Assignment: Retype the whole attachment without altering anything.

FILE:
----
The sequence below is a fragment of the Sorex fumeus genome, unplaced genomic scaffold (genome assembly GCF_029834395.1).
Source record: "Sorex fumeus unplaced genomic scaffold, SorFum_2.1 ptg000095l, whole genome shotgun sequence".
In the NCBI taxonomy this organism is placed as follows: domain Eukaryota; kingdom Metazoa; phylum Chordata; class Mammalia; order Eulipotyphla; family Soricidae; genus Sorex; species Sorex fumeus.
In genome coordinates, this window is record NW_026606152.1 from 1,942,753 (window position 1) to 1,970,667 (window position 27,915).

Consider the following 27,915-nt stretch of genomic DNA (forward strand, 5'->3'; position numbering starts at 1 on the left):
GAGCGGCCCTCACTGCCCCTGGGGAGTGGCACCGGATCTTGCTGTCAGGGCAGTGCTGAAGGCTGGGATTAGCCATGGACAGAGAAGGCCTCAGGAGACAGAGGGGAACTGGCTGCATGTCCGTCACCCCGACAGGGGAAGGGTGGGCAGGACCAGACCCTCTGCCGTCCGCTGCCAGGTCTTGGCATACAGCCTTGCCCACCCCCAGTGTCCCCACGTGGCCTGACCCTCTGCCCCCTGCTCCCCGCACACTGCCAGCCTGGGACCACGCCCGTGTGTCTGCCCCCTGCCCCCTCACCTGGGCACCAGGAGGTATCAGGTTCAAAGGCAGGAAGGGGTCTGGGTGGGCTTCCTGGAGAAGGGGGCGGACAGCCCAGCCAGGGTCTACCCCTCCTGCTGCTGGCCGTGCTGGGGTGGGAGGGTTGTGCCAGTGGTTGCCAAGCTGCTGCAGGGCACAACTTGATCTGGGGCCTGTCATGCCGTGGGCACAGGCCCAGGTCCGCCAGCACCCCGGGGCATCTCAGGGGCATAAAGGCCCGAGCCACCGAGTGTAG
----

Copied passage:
The sequence below is a fragment of the Sorex fumeus genome, unplaced genomic scaffold (genome assembly GCF_029834395.1).
Source record: "Sorex fumeus unplaced genomic scaffold, SorFum_2.1 ptg000095l, whole genome shotgun sequence".
In the NCBI taxonomy this organism is placed as follows: domain Eukaryota; kingdom Metazoa; phylum Chordata; class Mammalia; order Eulipotyphla; family Soricidae; genus Sorex; species Sorex fumeus.
In genome coordinates, this window is record NW_026606152.1 from 1,942,753 (window position 1) to 1,970,667 (window position 27,915).

Consider the following 27,915-nt stretch of genomic DNA (forward strand, 5'->3'; position numbering starts at 1 on the left):
GAGCGGCCCTCACTGCCCCTGGGGAGTGGCACCGGATCTTGCTGTCAGGGCAGTGCTGAAGGCTGGGATTAGCCATGGACAGAGAAGGCCTCAGGAGACAGAGGGGAACTGGCTGCATGTCCGTCACCCCGACAGGGGAAGGGTGGGCAGGACCAGACCCTCTGCCGTCCGCTGCCAGGTCTTGGCATACAGCCTTGCCCACCCCCAGTGTCCCCACGTGGCCTGACCCTCTGCCCCCTGCTCCCCGCACACTGCCAGCCTGGGACCACGCCCGTGTGTCTGCCCCCTGCCCCCTCACCTGGGCACCAGGAGGTATCAGGTTCAAAGGCAGGAAGGGGTCTGGGTGGGCTTCCTGGAGAAGGGGGCGGACAGCCCAGCCAGGGTCTACCCCTCCTGCTGCTGGCCGTGCTGGGGTGGGAGGGTTGTGCCAGTGGTTGCCAAGCTGCTGCAGGGCACAACTTGATCTGGGGCCTGTCATGCCGTGGGCACAGGCCCAGGTCCGCCAGCACCCCGGGGCATCTCAGGGGCATAAAGGCCCGAGCCACCGAGTGTAG